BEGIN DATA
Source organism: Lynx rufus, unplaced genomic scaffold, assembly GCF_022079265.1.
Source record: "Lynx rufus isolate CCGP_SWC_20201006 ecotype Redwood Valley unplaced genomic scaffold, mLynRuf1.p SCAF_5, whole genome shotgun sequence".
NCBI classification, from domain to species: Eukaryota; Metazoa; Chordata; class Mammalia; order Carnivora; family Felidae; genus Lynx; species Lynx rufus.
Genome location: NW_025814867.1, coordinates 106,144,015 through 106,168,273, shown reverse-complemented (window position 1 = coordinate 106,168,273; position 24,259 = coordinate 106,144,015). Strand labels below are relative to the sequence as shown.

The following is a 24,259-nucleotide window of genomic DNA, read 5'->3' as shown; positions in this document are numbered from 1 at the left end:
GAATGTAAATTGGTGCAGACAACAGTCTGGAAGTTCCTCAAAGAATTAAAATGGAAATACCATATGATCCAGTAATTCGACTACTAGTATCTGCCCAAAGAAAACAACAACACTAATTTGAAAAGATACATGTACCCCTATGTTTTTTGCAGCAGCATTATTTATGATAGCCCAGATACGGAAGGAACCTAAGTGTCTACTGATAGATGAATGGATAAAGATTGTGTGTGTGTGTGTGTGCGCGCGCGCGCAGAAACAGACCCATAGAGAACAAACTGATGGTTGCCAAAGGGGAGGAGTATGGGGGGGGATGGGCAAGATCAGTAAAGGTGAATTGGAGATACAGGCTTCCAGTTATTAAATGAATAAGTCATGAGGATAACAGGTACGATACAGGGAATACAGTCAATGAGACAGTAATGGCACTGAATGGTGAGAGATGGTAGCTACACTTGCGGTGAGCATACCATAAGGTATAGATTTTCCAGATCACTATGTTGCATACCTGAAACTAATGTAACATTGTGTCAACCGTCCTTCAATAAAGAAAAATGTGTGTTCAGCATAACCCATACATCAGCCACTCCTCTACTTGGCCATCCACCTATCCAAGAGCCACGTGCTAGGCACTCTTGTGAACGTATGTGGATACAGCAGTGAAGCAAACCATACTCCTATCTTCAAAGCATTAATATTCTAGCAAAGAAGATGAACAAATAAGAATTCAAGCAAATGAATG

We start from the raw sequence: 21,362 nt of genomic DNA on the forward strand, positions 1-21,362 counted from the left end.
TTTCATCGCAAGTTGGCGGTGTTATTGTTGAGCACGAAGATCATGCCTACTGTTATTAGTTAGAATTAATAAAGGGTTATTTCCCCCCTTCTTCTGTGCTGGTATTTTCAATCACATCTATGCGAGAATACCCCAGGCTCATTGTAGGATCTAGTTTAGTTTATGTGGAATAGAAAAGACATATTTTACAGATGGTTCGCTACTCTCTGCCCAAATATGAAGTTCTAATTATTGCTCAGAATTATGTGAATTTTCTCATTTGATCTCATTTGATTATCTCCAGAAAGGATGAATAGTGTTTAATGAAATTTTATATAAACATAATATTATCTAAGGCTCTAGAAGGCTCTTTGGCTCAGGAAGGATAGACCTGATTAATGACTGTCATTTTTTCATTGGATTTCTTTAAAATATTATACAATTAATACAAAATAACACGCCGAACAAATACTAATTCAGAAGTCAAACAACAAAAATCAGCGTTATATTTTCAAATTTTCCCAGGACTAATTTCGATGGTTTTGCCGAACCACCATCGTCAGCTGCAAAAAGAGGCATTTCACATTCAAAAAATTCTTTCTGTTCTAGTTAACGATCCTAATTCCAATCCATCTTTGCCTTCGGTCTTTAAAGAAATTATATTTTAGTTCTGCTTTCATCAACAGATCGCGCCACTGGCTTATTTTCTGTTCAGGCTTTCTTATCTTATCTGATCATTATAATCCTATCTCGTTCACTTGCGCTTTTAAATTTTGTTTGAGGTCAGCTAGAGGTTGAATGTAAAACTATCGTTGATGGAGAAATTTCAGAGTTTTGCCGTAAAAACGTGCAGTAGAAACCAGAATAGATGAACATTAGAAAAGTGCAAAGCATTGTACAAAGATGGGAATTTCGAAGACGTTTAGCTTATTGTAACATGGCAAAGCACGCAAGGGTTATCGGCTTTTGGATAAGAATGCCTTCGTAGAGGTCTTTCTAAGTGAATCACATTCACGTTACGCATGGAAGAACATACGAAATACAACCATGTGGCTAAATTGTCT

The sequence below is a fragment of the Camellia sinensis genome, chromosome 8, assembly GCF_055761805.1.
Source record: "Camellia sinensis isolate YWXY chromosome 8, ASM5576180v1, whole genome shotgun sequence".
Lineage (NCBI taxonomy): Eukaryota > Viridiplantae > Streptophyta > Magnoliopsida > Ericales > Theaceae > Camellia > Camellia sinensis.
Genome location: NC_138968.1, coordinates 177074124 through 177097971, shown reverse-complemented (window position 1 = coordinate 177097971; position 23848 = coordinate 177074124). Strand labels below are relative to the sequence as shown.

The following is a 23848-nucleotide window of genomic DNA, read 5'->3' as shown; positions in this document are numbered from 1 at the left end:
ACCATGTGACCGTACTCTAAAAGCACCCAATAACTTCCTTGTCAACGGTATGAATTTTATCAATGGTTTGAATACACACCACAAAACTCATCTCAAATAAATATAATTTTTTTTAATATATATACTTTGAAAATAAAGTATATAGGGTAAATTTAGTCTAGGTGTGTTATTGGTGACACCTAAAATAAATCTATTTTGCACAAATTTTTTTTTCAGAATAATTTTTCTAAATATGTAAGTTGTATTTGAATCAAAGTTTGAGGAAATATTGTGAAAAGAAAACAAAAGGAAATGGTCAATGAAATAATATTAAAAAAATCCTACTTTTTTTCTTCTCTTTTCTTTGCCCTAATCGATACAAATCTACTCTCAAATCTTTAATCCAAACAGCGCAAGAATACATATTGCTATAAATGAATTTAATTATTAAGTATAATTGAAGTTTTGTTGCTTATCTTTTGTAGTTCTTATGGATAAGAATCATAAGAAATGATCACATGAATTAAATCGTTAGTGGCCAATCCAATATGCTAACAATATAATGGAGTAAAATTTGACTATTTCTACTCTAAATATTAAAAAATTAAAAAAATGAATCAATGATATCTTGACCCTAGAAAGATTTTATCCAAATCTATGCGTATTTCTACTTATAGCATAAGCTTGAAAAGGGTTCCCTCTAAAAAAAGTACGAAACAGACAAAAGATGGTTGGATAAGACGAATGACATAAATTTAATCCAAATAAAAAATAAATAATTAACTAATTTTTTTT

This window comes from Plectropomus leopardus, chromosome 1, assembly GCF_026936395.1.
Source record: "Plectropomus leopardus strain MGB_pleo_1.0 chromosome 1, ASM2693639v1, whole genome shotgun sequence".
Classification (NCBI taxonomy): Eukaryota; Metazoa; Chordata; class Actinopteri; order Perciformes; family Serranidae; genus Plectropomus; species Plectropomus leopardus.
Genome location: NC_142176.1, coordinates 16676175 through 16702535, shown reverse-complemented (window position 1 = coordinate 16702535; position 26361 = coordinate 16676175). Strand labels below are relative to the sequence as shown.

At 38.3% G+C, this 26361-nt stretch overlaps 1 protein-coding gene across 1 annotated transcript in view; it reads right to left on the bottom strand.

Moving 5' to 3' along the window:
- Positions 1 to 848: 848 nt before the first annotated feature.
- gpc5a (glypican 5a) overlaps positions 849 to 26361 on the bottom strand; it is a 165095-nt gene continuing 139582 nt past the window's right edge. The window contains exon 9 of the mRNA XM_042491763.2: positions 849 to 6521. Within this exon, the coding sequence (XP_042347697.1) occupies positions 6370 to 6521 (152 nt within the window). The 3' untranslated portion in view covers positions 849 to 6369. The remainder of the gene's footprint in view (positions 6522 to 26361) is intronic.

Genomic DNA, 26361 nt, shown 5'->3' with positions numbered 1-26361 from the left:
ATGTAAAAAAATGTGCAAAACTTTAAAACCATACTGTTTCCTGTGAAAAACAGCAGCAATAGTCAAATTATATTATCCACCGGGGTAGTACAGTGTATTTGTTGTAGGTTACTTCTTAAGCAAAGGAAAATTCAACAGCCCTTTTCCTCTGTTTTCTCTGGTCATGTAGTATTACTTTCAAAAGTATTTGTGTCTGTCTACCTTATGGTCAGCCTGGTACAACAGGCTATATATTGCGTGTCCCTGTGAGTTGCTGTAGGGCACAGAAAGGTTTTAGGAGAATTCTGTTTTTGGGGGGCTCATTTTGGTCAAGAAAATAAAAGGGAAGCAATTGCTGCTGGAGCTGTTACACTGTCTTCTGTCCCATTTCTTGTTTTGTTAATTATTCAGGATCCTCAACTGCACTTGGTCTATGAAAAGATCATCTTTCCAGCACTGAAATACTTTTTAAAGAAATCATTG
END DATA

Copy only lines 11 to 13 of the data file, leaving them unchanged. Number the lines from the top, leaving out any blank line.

Lineage (NCBI taxonomy): Eukaryota > Viridiplantae > Streptophyta > Magnoliopsida > Ericales > Theaceae > Camellia > Camellia sinensis.
Genome location: NC_138968.1, coordinates 177074124 through 177097971, shown reverse-complemented (window position 1 = coordinate 177097971; position 23848 = coordinate 177074124). Strand labels below are relative to the sequence as shown.

The following is a 23848-nucleotide window of genomic DNA, read 5'->3' as shown; positions in this document are numbered from 1 at the left end: